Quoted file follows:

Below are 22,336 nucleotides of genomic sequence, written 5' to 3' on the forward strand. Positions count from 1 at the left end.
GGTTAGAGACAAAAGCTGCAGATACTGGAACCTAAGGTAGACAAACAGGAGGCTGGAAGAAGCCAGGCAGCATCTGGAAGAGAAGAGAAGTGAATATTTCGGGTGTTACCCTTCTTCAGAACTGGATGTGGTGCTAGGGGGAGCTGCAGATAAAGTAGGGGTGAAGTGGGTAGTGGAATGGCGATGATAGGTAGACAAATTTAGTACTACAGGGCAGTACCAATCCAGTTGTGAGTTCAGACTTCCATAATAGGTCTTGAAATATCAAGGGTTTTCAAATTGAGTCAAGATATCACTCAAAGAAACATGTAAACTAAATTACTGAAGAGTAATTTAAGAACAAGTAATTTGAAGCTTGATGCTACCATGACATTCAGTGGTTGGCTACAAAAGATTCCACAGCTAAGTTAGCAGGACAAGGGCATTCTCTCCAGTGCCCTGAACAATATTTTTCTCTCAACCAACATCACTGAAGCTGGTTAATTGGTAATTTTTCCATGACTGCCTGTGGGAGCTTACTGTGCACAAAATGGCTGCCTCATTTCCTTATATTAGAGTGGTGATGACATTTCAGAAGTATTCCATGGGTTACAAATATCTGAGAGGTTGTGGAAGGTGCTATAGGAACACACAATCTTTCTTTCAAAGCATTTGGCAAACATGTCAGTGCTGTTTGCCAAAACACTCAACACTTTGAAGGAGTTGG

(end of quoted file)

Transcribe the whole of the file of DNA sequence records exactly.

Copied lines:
Below are 22,336 nucleotides of genomic sequence, written 5' to 3' on the forward strand. Positions count from 1 at the left end.
GGTTAGAGACAAAAGCTGCAGATACTGGAACCTAAGGTAGACAAACAGGAGGCTGGAAGAAGCCAGGCAGCATCTGGAAGAGAAGAGAAGTGAATATTTCGGGTGTTACCCTTCTTCAGAACTGGATGTGGTGCTAGGGGGAGCTGCAGATAAAGTAGGGGTGAAGTGGGTAGTGGAATGGCGATGATAGGTAGACAAATTTAGTACTACAGGGCAGTACCAATCCAGTTGTGAGTTCAGACTTCCATAATAGGTCTTGAAATATCAAGGGTTTTCAAATTGAGTCAAGATATCACTCAAAGAAACATGTAAACTAAATTACTGAAGAGTAATTTAAGAACAAGTAATTTGAAGCTTGATGCTACCATGACATTCAGTGGTTGGCTACAAAAGATTCCACAGCTAAGTTAGCAGGACAAGGGCATTCTCTCCAGTGCCCTGAACAATATTTTTCTCTCAACCAACATCACTGAAGCTGGTTAATTGGTAATTTTTCCATGACTGCCTGTGGGAGCTTACTGTGCACAAAATGGCTGCCTCATTTCCTTATATTAGAGTGGTGATGACATTTCAGAAGTATTCCATGGGTTACAAATATCTGAGAGGTTGTGGAAGGTGCTATAGGAACACACAATCTTTCTTTCAAAGCATTTGGCAAACATGTCAGTGCTGTTTGCCAAAACACTCAACACTTTGAAGGAGTTGG